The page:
A long string of weak popes ended by the middle
of the 10th-century when some monks gained control of the papacy. Starting with
Pope Leo IX [1049–1054], some reform minded popes began a period of renewal.
Pope Gregory VII [1073–1085, Hildebrand] moved to reform the church with
emphasis on priestly celibacy and the abolition of simony. The struggle to free
the church from political control continued for a long time and was best
illustrated by the humiliation of the powerful Emperor Henry IV by Gregory VII
at Canossa . Eventually, a compromise
was signed with the Concordat of Worms , separating ecclesiastical and
The growing dominance of the popes and bishops
in social and political affairs reached its peak with Pope Innocent III [1198–1216].
Not only did he wield authority over monarchs of all Europe
in an unprecedented manner, but he presided over the most significant gathering
of the church in the medieval period, the Fourth Lateran Council . Transubstantiation
of communion was declared, auricular confession was mandated, and military
crusades were sanctioned against dissidents within the church and against
Islam. Papal bull Unam sanctum 
pronounced the highest papal claims to supremacy.
The positive side of this church renewal, however,
was a new surge in missions that penetrated into Scandinavia.
Missionary work from both the Western and the Eastern churches also brought an
increasing number of eastern European and Slavic people into Christianity. The
conversion of Russia
led eventually to the establishment of the Russian Orthodox Church .
The Western church centred in Rome
and the Eastern church centred in Constantinople
had long been competing for dominance. The Eastern church
recognized the decisions and creeds of only 7 ecumenical councils: the 2
councils of Nicea [325 and 787], the 3 councils of Constantinople [381, 553,
and 680–681], and the councils of Ephesus 
and Chalcedon .
They permitted lower ranks of clergy to marry, whereas celibacy had become an
institutionalized requirement from the time of the monastic renewal in the
West. The Eastern church’s more mystical outlook and
veneration of icons caused open strife at times in the 8th and 9th centuries
during the Iconoclastic Controversy. The two churches even differed over the
type of bread to be served in the communion.
An even older feud had to do with a seemingly
minor point of understanding regarding the Trinity. The Eastern church held that the Holy Spirit was proceeded from the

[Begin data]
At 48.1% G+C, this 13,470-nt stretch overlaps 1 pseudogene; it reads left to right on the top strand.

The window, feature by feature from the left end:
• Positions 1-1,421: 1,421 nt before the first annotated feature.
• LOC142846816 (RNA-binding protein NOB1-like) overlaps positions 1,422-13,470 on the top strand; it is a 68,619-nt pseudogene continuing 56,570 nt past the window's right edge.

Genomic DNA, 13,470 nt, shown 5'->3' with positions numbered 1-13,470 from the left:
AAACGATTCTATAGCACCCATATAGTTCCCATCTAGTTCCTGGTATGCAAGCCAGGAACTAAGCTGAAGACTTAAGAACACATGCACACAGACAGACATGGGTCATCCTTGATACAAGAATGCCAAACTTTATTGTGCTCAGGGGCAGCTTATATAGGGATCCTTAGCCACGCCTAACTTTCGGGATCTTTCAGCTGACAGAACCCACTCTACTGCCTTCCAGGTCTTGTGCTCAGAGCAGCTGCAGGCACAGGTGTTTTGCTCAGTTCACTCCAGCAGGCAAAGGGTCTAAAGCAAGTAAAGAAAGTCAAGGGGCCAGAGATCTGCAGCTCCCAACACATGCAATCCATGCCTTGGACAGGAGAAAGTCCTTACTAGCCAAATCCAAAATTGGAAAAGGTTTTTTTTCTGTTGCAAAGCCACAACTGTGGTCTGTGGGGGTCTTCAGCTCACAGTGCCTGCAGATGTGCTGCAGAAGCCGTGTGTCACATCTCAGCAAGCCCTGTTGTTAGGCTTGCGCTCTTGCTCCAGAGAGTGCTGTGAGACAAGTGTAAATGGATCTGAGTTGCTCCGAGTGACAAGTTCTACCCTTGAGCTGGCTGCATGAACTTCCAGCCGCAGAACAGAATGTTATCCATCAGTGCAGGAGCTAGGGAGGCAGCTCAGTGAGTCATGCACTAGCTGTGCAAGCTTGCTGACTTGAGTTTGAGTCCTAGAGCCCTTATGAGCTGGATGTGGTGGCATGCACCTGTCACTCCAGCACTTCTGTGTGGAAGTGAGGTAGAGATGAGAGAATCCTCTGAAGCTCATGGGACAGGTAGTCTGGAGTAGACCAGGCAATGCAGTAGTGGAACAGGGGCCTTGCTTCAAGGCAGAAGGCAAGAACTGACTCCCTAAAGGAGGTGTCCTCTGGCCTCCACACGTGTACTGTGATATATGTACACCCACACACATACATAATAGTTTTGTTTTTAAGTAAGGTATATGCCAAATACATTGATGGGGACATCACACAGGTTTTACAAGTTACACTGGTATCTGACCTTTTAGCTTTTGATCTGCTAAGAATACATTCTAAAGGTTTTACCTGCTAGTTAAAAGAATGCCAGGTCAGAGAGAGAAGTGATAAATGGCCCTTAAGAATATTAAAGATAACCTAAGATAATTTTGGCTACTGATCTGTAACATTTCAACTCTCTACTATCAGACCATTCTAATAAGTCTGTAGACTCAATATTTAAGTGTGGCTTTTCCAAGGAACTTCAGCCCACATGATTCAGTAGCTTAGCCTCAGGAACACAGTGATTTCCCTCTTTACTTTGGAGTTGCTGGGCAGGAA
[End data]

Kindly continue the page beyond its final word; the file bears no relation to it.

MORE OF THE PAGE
Father alone, through the Son. The Western held that the Spirit proceeded from
both the Father and the Son. An earlier conflict over spiritual jurisdiction
and the doctrine of Trinity occurred when Photius (820–895), a renowned
scholar, became Patriarch of Constantinople .
With the renewal of the church and growing papal
fortunes in the West, the hostilities between Eastern and Western churches once
again surfaced. Popes in Rome demanded that the
Eastern church acknowledge the supremacy of Rome, but this was unacceptable
to the Eastern patriarchs. Finally the simmering conflict boiled over into a
permanent schism . The Western (Catholic) Church and the Eastern
(Orthodox) churches went their separate ways and the division has lasted to the
The vitality of the Western church, as well as
its increased political strength, was manifested clearly in its ability to deal
with the Islamic threat. When Jerusalem was
under the conquest of Islam, Pope Urban II proclaimed the First Crusade to
from the Muslims . Armies from various Christian countries united and
marched to the East in an effort to stem the tide of Islamic encroachment on
Christian territories. Jerusalem was recaptured
, a Latin kingdom established, and holy sites recovered throughout Palestine. Yet the Muslim
invaders would return to sack Jerusalem
again and again. These huge military activities would last two centuries. In
all, there were 8 crusades between 1096 and 1270. Eventually, the Crusader
presence in Holy Land would end with the fall
of Acra .
A more successful front was the expulsion of
Muslims from Spain and Sicily. The Christian
kings joined to defeat the Moors . By 1248, the only Moorish state in Spain was the kingdom of Granada
which eventually fell to the army of Ferdinand and Isabella .
The atrocities and bloodshed of these wars were
to cause permanent tensions between Muslims and Christians. However, the
Crusades did stop the expansion of Islam into Europe.
The political and
economic stability in Western European society after the 10th-century hastened
the emergence of nation-states and the building of magnificent Gothic churches
Within these huge structures emerged the cathedral schools, the seeds of the
universities, whose educational methods and philosophy stood in contrast to the
monastic schools of previous centuries. A new approach to academic training
emerged, created in part by the need to answer the intellectual and
philosophical challenges posed by Islam.
A new breed of teachers, the scholastics, appeared.
John Scotus Erigena (810–877), one of greatest theologians of early Middle Ages, helped pave the way for scholasticism which was
characterized mainly by their method in dealing with theology, that is, the